It is almost a commandment of installing PACS and moving to a less-film environment that it is necessary to work with clinician groups early on to bring them on board the electronic imaging bandwagon. The common way is to create “champions” in the various departments who become PACS advocates and then lead their colleagues through the conversion.

But some radiology PACS managers resort to “tricks of the trade” to edge clinicians in the proper direction.

At the Baltimore VA medical center, imaging chief Eliot Siegel, MD, made clinicians who showed up at the film library after the PACS was deployed fill out a form detailing why they needed the film. When that time-consuming task was inadequate, the remaining film seekers were asked to write a short essay on why they wanted the film. “We wanted a graduated scale of difficulty for getting film,” Siegel says. “By the time the essay came out, we had essentially eliminated most of the demand.”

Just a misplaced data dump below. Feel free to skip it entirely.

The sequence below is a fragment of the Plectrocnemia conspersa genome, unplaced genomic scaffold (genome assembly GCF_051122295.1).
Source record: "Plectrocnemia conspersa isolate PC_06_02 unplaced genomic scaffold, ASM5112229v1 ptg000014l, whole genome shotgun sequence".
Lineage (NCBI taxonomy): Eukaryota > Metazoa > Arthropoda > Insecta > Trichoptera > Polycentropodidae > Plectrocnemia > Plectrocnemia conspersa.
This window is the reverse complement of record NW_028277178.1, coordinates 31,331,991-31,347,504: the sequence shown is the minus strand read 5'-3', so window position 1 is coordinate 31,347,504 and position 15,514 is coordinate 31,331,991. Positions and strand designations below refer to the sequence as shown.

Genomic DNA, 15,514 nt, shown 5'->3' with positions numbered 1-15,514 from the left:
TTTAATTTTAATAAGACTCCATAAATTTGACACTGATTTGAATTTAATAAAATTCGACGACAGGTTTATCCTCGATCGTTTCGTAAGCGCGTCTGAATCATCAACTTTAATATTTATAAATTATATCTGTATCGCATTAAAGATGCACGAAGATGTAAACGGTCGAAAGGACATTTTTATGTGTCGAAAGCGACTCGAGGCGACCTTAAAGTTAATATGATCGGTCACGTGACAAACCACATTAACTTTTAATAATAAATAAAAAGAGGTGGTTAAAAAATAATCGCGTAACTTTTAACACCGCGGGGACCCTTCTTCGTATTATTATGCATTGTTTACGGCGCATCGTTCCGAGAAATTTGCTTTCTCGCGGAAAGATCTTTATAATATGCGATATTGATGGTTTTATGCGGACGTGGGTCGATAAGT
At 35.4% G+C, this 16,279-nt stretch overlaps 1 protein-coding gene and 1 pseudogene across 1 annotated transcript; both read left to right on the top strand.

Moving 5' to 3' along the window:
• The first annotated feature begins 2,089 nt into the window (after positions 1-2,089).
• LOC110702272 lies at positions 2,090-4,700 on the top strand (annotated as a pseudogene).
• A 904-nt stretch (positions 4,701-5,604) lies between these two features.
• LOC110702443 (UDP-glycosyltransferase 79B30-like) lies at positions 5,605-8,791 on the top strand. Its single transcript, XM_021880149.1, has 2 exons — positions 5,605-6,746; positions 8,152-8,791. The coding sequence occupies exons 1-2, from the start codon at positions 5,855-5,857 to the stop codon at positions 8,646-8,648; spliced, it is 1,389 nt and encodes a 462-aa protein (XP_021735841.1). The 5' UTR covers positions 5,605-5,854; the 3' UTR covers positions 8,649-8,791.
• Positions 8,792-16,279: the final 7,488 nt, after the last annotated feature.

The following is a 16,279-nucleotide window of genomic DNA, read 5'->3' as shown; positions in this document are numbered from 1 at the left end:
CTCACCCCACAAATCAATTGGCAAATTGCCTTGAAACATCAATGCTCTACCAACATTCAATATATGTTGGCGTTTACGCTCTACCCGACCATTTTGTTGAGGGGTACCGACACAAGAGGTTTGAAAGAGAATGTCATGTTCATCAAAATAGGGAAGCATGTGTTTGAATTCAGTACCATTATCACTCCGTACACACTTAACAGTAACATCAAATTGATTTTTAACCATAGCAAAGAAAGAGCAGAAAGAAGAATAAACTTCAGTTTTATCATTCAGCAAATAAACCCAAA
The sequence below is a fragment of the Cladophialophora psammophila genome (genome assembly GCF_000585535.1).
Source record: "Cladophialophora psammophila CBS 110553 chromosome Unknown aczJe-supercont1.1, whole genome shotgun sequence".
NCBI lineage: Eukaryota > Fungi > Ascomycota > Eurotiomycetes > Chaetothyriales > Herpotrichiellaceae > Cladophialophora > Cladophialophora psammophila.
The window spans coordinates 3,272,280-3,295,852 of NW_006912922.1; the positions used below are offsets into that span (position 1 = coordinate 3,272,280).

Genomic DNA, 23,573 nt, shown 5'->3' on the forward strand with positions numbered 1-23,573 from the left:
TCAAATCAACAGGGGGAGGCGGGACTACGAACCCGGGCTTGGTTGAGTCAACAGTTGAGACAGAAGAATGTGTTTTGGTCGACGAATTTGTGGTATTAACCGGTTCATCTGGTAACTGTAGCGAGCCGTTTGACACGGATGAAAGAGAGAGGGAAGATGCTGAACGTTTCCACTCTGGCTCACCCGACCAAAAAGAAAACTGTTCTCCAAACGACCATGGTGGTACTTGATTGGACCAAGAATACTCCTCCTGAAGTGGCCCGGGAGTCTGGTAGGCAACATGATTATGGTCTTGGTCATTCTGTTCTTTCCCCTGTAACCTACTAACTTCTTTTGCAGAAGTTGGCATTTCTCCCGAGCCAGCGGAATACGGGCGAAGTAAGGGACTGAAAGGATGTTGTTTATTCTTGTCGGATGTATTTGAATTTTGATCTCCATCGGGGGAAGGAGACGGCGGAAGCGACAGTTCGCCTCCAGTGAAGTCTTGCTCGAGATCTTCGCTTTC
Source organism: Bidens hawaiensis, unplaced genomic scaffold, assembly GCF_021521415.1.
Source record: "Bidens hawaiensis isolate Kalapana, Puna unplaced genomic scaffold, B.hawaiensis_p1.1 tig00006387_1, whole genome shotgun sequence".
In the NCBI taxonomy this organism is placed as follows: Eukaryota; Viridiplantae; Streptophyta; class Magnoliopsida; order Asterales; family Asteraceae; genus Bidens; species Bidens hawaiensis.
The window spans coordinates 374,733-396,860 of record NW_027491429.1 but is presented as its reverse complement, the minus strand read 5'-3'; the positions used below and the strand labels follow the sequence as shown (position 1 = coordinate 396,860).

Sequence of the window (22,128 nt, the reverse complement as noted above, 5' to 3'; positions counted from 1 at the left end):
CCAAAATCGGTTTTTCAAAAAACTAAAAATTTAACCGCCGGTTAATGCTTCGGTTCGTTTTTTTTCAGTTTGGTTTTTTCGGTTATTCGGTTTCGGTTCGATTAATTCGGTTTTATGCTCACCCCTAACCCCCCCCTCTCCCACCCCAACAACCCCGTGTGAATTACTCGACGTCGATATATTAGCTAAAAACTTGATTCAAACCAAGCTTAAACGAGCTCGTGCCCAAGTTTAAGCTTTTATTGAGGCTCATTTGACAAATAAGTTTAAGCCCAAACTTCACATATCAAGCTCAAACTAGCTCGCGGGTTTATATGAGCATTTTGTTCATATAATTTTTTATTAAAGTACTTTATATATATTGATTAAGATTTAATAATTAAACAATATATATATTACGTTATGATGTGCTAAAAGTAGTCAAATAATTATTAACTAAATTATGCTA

At Massachusetts General Hospital, radiology chairman James Thrall, MD,  employed a strategy that is becoming common at other institutions. “Give them film, but don’t take it back,” Thrall says. “Let them throw it away. It would be cheaper to print the case again than to do all the handling steps to take it back. When they see it pile up, they realize what a pain in the neck it is.

“Another thing I’ve done from time to time to persuade a hospital administrator about the benefits of going filmless,” says Thrall, “is to go to the library and find five or six fat folders of film. I hand that to them. I try to make them carry it around for a little while. It’s the stuff from which epiphanies come when they compare that 20 pounds to an instant workstation.”

G. Wiley